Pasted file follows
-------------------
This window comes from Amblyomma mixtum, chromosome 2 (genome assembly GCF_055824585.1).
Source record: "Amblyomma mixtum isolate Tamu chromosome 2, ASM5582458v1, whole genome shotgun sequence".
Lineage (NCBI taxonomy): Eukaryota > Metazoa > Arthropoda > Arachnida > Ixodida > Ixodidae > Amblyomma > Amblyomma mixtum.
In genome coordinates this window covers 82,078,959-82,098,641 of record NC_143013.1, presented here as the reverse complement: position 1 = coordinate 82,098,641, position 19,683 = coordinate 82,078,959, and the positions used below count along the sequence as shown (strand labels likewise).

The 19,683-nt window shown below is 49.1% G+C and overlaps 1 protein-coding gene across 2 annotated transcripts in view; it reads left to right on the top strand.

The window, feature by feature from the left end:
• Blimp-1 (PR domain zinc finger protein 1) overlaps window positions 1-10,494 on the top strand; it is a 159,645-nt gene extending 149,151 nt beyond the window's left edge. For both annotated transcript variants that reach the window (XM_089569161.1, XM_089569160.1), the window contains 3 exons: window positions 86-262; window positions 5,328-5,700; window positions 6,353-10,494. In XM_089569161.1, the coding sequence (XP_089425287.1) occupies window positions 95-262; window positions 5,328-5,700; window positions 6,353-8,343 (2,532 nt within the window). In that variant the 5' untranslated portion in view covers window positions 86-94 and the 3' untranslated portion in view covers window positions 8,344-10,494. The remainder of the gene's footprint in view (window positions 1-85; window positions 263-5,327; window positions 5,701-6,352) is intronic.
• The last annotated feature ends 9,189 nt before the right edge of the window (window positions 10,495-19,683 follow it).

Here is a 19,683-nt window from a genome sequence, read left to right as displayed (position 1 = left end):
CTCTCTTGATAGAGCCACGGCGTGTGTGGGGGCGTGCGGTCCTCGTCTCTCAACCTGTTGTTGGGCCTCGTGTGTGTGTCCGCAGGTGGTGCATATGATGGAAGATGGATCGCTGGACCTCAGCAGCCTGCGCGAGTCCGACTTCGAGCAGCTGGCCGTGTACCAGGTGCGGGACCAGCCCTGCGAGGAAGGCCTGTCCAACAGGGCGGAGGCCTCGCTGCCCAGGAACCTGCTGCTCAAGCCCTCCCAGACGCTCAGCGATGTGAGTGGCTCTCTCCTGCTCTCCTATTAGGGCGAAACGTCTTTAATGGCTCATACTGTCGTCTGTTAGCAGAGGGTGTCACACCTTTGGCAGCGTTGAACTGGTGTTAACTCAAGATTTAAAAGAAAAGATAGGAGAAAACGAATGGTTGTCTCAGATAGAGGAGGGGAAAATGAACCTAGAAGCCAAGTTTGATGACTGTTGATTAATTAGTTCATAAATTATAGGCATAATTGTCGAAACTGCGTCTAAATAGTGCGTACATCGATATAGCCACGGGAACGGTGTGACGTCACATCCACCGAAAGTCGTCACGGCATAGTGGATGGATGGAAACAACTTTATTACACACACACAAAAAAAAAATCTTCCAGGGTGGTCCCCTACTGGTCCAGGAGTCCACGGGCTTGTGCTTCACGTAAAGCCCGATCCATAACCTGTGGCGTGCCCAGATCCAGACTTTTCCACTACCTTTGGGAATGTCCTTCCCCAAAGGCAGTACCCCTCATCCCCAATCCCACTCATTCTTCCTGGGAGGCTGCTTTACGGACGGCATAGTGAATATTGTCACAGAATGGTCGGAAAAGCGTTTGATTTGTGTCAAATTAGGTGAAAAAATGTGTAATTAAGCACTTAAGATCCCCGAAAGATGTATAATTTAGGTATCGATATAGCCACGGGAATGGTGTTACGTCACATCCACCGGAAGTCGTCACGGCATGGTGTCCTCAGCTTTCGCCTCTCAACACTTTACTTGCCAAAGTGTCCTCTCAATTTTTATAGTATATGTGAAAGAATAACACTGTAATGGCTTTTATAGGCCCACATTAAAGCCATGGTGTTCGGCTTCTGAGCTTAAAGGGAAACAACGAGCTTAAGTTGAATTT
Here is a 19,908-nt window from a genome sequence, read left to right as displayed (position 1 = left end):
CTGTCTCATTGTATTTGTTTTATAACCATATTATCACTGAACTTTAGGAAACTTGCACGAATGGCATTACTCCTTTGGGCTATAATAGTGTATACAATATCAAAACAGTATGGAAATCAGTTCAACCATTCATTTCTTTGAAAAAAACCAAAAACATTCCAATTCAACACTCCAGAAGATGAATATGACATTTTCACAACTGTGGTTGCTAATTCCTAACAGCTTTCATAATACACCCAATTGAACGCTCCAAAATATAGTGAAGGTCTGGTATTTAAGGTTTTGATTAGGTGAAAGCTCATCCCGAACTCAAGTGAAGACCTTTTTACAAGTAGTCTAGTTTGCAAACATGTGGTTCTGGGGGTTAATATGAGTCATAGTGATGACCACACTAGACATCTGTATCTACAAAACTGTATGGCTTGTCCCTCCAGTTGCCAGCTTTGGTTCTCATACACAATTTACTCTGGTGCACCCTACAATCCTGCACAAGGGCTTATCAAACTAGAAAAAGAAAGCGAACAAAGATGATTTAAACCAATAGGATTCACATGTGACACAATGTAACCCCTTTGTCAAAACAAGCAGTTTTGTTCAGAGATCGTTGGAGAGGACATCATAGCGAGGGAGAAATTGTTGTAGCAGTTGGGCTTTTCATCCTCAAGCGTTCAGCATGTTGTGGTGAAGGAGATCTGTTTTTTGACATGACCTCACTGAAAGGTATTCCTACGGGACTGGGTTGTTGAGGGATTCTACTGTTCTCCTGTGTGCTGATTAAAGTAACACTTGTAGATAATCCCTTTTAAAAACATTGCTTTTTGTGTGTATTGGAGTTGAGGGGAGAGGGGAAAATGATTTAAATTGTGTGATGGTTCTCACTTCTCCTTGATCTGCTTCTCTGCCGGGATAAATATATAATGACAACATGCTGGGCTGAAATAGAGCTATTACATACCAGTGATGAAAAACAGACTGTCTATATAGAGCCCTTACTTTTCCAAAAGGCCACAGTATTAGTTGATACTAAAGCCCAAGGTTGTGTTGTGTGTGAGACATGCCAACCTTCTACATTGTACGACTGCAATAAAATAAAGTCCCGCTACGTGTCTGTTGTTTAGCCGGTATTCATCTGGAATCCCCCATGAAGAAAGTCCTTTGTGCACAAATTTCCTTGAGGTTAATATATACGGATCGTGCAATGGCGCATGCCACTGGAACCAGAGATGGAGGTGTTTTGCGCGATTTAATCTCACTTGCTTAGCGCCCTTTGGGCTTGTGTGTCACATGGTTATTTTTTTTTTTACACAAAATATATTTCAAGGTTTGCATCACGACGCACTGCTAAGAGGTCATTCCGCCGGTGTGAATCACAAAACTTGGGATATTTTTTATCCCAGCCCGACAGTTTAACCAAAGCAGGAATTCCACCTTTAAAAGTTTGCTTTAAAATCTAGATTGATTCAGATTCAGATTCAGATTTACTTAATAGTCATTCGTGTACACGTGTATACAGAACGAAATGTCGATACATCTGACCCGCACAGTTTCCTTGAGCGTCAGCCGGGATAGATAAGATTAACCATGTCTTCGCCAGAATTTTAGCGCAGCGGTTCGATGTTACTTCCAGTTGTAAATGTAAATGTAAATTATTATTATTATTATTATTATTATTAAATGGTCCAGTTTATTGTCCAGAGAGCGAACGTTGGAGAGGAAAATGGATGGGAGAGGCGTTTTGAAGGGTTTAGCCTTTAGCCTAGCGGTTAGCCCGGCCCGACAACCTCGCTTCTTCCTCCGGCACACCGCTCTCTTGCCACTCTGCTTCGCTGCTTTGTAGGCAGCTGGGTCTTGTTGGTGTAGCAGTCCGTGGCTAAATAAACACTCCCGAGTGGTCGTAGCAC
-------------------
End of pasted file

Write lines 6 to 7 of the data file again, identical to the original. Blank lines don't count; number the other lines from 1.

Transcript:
The window, feature by feature from the left end:
• Blimp-1 (PR domain zinc finger protein 1) overlaps window positions 1-10,494 on the top strand; it is a 159,645-nt gene extending 149,151 nt beyond the window's left edge. For both annotated transcript variants that reach the window (XM_089569161.1, XM_089569160.1), the window contains 3 exons: window positions 86-262; window positions 5,328-5,700; window positions 6,353-10,494. In XM_089569161.1, the coding sequence (XP_089425287.1) occupies window positions 95-262; window positions 5,328-5,700; window positions 6,353-8,343 (2,532 nt within the window). In that variant the 5' untranslated portion in view covers window positions 86-94 and the 3' untranslated portion in view covers window positions 8,344-10,494. The remainder of the gene's footprint in view (window positions 1-85; window positions 263-5,327; window positions 5,701-6,352) is intronic.